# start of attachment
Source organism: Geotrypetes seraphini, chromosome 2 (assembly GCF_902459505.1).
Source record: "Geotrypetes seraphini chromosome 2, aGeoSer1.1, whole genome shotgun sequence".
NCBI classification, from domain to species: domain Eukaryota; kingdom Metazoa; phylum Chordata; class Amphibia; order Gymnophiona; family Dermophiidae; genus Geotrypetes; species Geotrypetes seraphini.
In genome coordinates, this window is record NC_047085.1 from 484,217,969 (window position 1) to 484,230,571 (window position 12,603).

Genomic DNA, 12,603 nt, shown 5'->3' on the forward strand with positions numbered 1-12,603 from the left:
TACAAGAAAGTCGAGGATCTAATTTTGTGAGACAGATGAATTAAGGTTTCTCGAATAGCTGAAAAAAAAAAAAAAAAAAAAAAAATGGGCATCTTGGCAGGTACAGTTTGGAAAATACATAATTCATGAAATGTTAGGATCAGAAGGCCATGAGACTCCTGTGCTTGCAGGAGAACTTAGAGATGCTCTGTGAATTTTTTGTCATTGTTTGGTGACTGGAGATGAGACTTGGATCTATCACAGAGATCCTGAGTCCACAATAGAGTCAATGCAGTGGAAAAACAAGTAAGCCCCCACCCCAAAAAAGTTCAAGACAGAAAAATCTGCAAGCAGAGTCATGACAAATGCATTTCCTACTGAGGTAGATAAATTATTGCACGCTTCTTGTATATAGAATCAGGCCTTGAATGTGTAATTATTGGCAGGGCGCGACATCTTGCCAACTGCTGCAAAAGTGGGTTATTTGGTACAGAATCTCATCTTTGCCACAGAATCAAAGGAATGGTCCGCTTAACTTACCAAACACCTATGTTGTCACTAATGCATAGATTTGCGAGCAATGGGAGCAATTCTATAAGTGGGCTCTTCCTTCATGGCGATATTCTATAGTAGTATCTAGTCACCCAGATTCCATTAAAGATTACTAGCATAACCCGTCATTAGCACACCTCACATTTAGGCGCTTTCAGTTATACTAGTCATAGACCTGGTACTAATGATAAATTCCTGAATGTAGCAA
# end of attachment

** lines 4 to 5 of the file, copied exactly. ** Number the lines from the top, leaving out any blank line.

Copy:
In genome coordinates, this window is record NC_047085.1 from 484,217,969 (window position 1) to 484,230,571 (window position 12,603).

Genomic DNA, 12,603 nt, shown 5'->3' on the forward strand with positions numbered 1-12,603 from the left: